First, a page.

The NSW and Federal government are collaborating under an initiative aimed at helping consumers to shop around and find the best energy deals despite speculations that this could actually mean increased electricity bills.
Plans to alert consumers of price changes
The two governments have vowed to compel the Australian Energy Market Commission (AEMC) to formulate new rules that will force energy retailers to alert their customers of any imminent electricity price increases before they happen, hence giving consumers ample time to shop around for better deals.
The Federal government Minister for Energy Josh Frydenberg said the main aim is to drive down electricity bills. This latest move follows rules that were created to ensure customers are duly notified by their electricity retailers when their energy discounts expire.
“Currently, retailers don’t have to inform customers of price changes until their next bill, which can be months after the price change has occurred – meaning customers can be paying more than they thought without being aware of it,” Mr Frydenberg stated.
“This needs to change to ensure customers are getting a better and fairer deal.”
“The proposed rule change builds on the work we have already done requiring retailers to notify electricity and gas customers when their energy discounts are about to finish or change, and the work we are doing to ensure simpler and more comparable information for customers to choose a better deal,” he added.
The AEMC chairman John Pierce appreciated that this was the third initiative implemented since the government’s meeting with energy retailers in August 2017. He also stated that the commission would consider the NSW and Federal government’s rule request as soon as they receive it.
This is not the first time in the 12 months that the cost of power in New South Wales has been a cause for consumer concern, with some retailers raising prices 20% last year.
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Jon Briskin, Executive General Manager of Origin Retail said the energy company wanted their “customers to have simple and clear information about energy pricing to help them access great energy deals all year round.”
“We’ll continue to work with governments, market operators and regulators on the best ways to achieve this.”
According to Don Harwin the Energy Minister of NSW, the new rules are expected to give energy customers the necessary information to help them secure a better deal, or choose a new supplier, putting emphasis on power prices.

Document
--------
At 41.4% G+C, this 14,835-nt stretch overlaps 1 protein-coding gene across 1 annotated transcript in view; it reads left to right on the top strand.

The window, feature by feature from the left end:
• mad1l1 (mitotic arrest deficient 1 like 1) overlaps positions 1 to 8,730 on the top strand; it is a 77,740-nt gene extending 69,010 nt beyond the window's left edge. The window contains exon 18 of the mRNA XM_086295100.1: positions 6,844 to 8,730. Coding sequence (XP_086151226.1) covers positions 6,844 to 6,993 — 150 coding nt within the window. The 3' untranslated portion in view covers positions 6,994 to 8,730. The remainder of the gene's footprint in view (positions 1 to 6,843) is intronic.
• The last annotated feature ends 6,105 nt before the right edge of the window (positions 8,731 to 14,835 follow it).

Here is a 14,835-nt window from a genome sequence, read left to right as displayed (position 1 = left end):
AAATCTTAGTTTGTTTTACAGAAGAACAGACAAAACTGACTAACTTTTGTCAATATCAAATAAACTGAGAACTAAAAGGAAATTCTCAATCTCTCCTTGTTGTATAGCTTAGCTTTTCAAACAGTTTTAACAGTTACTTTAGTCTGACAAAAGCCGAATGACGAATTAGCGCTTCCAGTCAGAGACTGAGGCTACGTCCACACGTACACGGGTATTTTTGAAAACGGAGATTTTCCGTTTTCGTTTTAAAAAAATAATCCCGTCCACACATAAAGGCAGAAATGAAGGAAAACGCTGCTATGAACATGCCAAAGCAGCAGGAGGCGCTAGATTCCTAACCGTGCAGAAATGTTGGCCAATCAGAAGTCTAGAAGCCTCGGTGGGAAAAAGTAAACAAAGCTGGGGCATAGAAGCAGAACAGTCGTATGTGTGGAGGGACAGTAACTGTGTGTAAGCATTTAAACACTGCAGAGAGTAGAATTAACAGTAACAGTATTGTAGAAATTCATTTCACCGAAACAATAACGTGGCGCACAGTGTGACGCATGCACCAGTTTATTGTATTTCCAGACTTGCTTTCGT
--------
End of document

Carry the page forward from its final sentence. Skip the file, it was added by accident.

“This measure follows steps we have already taken in NSW, including banning retailers from charging exit feeds when customers switch suppliers, banning paper bill fees, boosting rebates by 20 per cent and requiring retailers to help customers receiving energy rebates,” Mr Harwin stated.
Will changes inflate electricity bills?
Unfortunately, many insiders in the industry are skeptical. One of the electrical retailers advised that even though the new announcement is perceived as well-intentioned and aimed at ensuring transparency, many power companies had future price increases already telegraphed via online information and public notices, and the new rules would only create additional costs to bills as companies strive to recoup the notification costs.
He noted that costs incurred by the three giant electricity retailers—AGL, Origin and Energy Australia—to mail notifications to all its consumers could range from $800,000 to $1 million.
Australia Institute’s recent survey assessing how lower income households consume electricity found out that while cutting prices can help, educating consumers on energy usage and efficiency could have a greater impact.
“Around four per cent of all households nationally may be particularly vulnerable to increases in electricity prices,” Australian National University Centre for Climate Economics and Policy Associate Professor Hugh Saddler noted.
“The optimal policy approach should be to address the underlying problems, not to subsidise the cost of electricity.”
The federal government is leading the way on this through an initiative it undertook through a review of the Greenhouse and Energy Minimum Standards Act (GEMS), which is expected to lay down energy efficiency standards for home appliances and equipment, significantly minimizing energy consumption and in turn electricity bills.